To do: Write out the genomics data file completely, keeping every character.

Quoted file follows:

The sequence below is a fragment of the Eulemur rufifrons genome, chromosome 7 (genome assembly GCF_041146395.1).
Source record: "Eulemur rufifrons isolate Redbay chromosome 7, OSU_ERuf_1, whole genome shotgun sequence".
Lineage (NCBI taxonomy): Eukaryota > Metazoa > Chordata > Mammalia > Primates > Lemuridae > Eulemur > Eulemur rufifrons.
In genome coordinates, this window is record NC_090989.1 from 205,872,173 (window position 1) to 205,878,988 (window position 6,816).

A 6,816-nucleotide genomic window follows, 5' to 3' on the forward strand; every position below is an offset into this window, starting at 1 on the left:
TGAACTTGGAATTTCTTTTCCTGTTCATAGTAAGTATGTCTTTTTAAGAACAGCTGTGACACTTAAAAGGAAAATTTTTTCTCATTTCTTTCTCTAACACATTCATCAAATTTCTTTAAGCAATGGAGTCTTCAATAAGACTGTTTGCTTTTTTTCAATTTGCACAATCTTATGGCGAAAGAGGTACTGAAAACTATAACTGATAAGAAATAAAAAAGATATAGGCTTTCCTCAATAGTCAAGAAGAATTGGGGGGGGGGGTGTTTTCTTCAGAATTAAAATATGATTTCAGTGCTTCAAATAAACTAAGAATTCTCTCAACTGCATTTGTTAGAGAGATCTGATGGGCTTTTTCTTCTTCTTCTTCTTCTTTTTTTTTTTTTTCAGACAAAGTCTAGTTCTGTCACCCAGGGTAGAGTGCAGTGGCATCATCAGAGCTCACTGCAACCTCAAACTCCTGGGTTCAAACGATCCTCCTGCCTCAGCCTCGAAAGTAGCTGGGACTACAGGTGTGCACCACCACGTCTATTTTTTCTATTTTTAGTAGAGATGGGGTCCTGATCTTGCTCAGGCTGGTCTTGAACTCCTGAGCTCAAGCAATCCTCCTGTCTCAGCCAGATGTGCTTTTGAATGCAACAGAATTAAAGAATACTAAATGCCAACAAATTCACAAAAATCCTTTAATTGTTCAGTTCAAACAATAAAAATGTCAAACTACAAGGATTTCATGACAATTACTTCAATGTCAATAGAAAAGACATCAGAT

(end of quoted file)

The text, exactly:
The sequence below is a fragment of the Eulemur rufifrons genome, chromosome 7 (genome assembly GCF_041146395.1).
Source record: "Eulemur rufifrons isolate Redbay chromosome 7, OSU_ERuf_1, whole genome shotgun sequence".
Lineage (NCBI taxonomy): Eukaryota > Metazoa > Chordata > Mammalia > Primates > Lemuridae > Eulemur > Eulemur rufifrons.
In genome coordinates, this window is record NC_090989.1 from 205,872,173 (window position 1) to 205,878,988 (window position 6,816).

A 6,816-nucleotide genomic window follows, 5' to 3' on the forward strand; every position below is an offset into this window, starting at 1 on the left:
TGAACTTGGAATTTCTTTTCCTGTTCATAGTAAGTATGTCTTTTTAAGAACAGCTGTGACACTTAAAAGGAAAATTTTTTCTCATTTCTTTCTCTAACACATTCATCAAATTTCTTTAAGCAATGGAGTCTTCAATAAGACTGTTTGCTTTTTTTCAATTTGCACAATCTTATGGCGAAAGAGGTACTGAAAACTATAACTGATAAGAAATAAAAAAGATATAGGCTTTCCTCAATAGTCAAGAAGAATTGGGGGGGGGGGTGTTTTCTTCAGAATTAAAATATGATTTCAGTGCTTCAAATAAACTAAGAATTCTCTCAACTGCATTTGTTAGAGAGATCTGATGGGCTTTTTCTTCTTCTTCTTCTTCTTTTTTTTTTTTTTCAGACAAAGTCTAGTTCTGTCACCCAGGGTAGAGTGCAGTGGCATCATCAGAGCTCACTGCAACCTCAAACTCCTGGGTTCAAACGATCCTCCTGCCTCAGCCTCGAAAGTAGCTGGGACTACAGGTGTGCACCACCACGTCTATTTTTTCTATTTTTAGTAGAGATGGGGTCCTGATCTTGCTCAGGCTGGTCTTGAACTCCTGAGCTCAAGCAATCCTCCTGTCTCAGCCAGATGTGCTTTTGAATGCAACAGAATTAAAGAATACTAAATGCCAACAAATTCACAAAAATCCTTTAATTGTTCAGTTCAAACAATAAAAATGTCAAACTACAAGGATTTCATGACAATTACTTCAATGTCAATAGAAAAGACATCAGAT